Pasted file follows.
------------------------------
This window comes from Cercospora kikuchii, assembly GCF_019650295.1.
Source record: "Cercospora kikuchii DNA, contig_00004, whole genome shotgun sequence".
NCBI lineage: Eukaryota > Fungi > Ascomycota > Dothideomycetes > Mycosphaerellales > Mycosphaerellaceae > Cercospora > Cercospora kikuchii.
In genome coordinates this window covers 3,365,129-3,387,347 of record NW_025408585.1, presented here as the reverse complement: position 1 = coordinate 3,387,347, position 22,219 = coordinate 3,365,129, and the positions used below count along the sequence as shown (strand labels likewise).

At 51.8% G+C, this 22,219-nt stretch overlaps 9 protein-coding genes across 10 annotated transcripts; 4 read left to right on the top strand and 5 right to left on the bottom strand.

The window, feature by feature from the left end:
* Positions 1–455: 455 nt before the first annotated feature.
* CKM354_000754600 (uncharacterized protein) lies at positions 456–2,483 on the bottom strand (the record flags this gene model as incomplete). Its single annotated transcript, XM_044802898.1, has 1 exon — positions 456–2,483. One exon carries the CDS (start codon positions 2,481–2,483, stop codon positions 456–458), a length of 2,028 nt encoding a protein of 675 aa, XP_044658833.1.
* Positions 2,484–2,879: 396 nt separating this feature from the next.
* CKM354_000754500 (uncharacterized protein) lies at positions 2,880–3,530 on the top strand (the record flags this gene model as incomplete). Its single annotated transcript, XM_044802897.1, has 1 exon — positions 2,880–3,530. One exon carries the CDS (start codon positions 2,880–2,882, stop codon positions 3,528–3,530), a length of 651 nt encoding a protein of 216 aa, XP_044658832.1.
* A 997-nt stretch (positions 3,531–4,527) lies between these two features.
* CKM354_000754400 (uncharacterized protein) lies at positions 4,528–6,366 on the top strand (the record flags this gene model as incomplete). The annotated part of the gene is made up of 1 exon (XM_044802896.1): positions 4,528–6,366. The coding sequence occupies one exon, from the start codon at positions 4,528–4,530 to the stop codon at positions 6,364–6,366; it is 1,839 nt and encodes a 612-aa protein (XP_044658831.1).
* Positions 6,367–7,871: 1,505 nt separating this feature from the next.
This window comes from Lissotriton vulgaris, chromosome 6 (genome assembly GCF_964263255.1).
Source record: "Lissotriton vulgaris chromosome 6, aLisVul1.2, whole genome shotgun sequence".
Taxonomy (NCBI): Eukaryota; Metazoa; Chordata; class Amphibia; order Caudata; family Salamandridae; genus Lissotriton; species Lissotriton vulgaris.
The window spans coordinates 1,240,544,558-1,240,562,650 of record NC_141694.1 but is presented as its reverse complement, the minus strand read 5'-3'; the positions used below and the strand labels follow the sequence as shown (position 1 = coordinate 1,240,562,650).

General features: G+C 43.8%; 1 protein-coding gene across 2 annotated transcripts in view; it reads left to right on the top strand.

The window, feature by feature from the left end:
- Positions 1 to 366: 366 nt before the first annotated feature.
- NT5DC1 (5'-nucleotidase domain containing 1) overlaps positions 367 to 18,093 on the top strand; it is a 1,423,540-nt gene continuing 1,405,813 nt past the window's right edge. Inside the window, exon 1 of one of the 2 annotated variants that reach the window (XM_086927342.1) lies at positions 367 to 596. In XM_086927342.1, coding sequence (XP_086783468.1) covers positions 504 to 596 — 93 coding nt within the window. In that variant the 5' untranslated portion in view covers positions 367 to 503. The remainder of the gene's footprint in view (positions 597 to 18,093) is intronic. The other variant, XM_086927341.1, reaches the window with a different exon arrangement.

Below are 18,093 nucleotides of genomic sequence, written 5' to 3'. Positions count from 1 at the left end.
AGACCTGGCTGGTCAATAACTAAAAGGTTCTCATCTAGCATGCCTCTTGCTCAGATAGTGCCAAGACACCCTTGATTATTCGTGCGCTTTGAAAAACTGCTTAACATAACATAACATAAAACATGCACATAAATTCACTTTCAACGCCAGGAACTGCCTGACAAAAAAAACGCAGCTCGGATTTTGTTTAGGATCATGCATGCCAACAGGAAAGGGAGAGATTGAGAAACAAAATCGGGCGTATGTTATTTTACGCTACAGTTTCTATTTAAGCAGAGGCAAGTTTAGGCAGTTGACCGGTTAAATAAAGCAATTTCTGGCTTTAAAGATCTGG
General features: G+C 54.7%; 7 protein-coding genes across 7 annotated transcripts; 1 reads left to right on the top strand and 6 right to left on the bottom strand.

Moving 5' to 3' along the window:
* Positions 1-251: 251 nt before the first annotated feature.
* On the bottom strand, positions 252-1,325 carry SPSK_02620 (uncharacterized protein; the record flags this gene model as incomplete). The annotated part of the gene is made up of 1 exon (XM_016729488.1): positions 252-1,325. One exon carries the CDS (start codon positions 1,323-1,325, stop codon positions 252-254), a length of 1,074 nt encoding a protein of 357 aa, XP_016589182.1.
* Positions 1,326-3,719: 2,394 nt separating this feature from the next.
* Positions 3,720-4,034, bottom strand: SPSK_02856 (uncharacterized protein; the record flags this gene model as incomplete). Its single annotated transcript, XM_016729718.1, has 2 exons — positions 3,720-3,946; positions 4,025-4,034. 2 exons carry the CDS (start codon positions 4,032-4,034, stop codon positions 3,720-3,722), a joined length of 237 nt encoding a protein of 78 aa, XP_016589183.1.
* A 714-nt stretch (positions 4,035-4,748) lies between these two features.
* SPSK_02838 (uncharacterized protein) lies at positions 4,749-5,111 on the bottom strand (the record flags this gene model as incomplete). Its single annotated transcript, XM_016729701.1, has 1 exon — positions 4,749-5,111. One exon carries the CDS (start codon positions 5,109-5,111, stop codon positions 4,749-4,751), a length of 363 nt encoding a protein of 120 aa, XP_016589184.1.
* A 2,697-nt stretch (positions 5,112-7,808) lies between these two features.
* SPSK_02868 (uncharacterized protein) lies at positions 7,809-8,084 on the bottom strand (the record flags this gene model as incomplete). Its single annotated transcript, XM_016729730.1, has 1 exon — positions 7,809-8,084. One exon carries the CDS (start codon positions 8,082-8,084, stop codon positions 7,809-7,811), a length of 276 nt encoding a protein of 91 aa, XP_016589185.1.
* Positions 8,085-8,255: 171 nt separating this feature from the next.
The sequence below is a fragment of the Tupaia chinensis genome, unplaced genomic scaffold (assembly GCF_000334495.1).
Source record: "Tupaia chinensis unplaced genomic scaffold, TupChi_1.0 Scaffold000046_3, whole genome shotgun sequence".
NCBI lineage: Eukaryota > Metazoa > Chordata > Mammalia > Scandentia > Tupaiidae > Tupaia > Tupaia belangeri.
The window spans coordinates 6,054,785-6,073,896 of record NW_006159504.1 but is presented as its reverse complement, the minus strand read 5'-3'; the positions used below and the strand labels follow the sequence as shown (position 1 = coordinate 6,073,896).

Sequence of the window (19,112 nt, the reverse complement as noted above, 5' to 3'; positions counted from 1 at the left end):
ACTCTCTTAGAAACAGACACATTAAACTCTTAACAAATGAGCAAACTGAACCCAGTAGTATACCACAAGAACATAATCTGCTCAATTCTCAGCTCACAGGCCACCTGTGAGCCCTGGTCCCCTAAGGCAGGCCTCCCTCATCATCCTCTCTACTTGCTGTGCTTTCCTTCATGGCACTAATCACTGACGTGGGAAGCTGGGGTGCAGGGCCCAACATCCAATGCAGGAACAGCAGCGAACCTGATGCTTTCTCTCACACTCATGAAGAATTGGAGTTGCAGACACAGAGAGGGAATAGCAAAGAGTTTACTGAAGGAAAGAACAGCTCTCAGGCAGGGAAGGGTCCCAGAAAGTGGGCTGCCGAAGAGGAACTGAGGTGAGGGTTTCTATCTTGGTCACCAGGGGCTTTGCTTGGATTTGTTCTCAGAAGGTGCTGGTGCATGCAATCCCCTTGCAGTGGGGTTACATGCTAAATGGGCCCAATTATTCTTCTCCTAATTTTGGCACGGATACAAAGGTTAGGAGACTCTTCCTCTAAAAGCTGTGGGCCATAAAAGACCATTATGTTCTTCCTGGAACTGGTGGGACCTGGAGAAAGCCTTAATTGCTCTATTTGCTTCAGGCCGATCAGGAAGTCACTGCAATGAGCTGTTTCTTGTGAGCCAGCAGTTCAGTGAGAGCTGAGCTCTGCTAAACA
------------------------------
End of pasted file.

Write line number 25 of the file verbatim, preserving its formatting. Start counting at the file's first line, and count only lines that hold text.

Moving 5' to 3' along the window: